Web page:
Back to Texas Disciplinary Rules of Professional Conduct
(a) A lawyer is subject to the disciplinary authority of this state, if admitted to practice in this state or if specially admitted by a court of this state for a particular proceeding. In addition to being answerable for his or her conduct occurring in this state, any such lawyer also may be disciplined in this state for conduct occurring in another jurisdiction or resulting in lawyer discipline in another jurisdiction, if it is professional misconduct under Rule 8.04.
(b) A lawyer admitted to practice in this state is also subject to the disciplinary authority of this state for:
(1) an advertisement in the public media that does not comply with these rules and that is broadcast or disseminated in another jurisdiction, even if the advertisement complies with the rules governing lawyer advertisements in that jurisdiction, if the broadcast or dissemination of the advertisement is intended to be received by prospective clients in this state and is intended to secure employment to be performed in this state; and
(2) a written solicitation communication that does not comply with these rules and that is mailed in another jurisdiction, even if the communication complies with the rules governing written solicitation communications by lawyers in that jurisdiction, if the communication is mailed to an addressee in this state or is intended to secure employment to be performed in this state.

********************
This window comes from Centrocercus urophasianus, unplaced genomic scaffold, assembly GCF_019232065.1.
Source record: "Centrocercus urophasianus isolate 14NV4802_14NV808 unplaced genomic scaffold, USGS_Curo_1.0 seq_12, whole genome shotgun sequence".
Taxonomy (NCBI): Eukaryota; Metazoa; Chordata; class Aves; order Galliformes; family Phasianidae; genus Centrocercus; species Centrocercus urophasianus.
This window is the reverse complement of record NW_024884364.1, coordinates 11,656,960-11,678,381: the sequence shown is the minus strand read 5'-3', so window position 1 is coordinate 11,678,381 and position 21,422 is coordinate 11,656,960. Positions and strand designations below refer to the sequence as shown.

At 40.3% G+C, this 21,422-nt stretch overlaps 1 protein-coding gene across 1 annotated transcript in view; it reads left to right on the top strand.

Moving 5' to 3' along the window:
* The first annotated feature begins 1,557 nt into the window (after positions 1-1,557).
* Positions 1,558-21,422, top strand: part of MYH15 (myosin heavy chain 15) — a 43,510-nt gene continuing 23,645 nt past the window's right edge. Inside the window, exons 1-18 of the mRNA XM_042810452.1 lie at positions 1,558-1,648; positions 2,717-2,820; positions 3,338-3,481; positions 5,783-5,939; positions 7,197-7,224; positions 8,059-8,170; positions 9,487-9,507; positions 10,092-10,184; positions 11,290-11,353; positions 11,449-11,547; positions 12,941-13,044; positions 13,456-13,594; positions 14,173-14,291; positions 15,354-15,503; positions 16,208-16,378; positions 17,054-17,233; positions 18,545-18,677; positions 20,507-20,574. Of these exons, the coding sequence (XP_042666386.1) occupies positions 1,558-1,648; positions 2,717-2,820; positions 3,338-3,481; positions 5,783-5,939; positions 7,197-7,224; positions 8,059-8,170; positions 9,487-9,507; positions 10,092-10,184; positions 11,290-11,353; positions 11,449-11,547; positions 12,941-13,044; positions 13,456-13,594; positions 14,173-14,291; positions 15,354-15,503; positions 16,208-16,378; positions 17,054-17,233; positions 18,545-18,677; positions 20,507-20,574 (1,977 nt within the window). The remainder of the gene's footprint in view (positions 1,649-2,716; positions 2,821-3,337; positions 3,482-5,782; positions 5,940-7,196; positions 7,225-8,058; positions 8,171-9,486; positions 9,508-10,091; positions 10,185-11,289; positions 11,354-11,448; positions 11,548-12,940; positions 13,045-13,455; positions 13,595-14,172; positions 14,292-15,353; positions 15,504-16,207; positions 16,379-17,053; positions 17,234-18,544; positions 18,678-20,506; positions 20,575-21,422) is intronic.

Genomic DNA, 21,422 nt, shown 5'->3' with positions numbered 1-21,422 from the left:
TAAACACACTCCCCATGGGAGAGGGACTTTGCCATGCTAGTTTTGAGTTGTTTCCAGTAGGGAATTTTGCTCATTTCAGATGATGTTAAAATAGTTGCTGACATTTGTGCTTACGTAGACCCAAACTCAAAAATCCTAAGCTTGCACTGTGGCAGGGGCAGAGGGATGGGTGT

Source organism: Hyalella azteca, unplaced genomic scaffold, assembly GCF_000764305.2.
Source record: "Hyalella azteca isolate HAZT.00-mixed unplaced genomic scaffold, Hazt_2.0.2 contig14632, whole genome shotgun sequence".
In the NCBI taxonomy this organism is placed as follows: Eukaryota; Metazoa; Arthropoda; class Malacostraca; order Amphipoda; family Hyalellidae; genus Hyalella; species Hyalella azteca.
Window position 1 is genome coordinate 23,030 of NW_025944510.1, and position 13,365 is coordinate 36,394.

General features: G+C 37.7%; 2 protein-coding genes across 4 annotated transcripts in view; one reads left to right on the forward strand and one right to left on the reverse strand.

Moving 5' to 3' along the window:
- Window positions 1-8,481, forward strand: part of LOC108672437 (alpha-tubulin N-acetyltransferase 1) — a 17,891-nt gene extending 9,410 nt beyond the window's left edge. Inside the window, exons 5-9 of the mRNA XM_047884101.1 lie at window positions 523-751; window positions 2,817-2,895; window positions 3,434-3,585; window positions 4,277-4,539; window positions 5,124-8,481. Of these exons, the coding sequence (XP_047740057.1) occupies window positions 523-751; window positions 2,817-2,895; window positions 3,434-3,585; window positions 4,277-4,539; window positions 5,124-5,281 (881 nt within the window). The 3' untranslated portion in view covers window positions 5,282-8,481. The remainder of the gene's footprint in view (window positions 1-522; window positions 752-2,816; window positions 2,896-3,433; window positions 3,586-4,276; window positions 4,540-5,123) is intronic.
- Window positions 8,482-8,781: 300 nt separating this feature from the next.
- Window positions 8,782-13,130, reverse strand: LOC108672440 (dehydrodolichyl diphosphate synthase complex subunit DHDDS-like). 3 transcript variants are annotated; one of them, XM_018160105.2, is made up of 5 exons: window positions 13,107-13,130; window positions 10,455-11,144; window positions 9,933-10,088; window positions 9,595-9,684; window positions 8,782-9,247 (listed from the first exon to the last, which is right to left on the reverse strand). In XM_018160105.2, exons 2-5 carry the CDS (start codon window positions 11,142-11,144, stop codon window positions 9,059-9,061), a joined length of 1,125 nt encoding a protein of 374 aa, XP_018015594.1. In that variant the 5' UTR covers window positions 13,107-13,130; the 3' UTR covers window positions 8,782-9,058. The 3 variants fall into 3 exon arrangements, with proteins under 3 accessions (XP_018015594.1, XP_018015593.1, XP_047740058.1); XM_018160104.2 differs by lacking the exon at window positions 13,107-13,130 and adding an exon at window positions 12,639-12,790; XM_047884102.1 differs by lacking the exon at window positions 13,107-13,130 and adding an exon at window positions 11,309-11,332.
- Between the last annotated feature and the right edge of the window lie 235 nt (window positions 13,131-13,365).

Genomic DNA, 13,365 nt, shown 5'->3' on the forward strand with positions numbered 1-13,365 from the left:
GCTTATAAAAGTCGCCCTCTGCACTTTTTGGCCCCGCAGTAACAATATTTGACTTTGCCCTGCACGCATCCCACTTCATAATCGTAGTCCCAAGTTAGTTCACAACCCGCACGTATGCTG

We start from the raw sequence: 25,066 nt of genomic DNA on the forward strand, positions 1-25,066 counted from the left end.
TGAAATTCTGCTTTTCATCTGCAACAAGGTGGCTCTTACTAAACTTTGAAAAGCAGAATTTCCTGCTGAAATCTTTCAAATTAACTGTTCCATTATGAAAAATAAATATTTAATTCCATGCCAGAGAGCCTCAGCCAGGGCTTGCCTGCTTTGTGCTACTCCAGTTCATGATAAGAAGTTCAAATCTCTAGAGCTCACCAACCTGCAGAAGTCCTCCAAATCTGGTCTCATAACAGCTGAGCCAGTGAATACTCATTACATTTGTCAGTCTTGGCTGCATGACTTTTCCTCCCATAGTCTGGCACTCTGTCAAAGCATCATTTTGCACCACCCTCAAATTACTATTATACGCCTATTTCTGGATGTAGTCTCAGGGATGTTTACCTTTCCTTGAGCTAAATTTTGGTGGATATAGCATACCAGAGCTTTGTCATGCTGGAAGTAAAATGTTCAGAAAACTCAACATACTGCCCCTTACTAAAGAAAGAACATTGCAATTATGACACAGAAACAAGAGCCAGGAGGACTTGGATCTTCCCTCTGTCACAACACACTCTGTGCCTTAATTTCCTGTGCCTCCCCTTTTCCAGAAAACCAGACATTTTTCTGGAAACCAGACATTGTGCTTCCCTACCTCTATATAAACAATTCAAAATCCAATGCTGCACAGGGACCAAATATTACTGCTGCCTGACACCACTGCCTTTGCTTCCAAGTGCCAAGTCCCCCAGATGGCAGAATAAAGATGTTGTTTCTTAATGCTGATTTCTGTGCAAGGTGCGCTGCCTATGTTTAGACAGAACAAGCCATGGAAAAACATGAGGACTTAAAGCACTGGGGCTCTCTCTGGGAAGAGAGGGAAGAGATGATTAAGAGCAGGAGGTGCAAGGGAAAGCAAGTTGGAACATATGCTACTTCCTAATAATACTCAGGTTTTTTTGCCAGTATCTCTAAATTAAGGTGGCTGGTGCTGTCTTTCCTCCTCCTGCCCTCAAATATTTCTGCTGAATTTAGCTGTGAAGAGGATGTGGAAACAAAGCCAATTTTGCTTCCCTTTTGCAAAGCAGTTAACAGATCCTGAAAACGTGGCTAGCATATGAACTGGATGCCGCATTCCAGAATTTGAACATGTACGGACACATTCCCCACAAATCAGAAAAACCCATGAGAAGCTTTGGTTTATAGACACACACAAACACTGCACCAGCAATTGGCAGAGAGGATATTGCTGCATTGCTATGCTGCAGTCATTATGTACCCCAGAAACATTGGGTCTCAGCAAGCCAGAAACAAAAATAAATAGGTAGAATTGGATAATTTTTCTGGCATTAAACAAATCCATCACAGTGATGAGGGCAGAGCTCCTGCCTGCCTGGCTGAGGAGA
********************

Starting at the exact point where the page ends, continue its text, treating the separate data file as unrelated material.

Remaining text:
1. This Rule describes those lawyers who are subject to the disciplinary authority of this state. It includes all lawyers licensed to practice here as well as lawyers admitted specially for a particular proceeding. This Rule is not intended to have any effect on the powers of a court to punish lawyers for contempt or for other breaches of applicable rules of practice or procedure.
2. In modern practice lawyers licensed in Texas frequently act outside the territorial limits or judicial system of this state. In doing so, they remain subject to the governing authority of this state. If their activity in another jurisdiction is substantial and continuous, it may constitute the practice of law in that jurisdiction. See Rule 5.05.
3. If the rules of professional conduct of this state and that other jurisdiction differ, principles of conflict of laws may apply. Similar problems can arise when a lawyer is licensed to practice in more than one jurisdiction and these jurisdictions impose conflicting obligations. A related problem arises with respect to practice before a federal tribunal, where the general authority of the state to regulate the practice of law must be reconciled with such authority as federal tribunals may have to regulate practice before them. In such cases, this state will not impose discipline for conduct arising in connection with the practice of law in another jurisdiction or resulting in lawyer discipline in another jurisdiction unless that conduct constitutes professional misconduct under Rule 8.04.
4. Normally, discipline will not be imposed in this state for conduct occurring solely in another jurisdiction or judicial system and authorized by the rules of professional conduct applicable thereto even if that conduct would violate these Rules.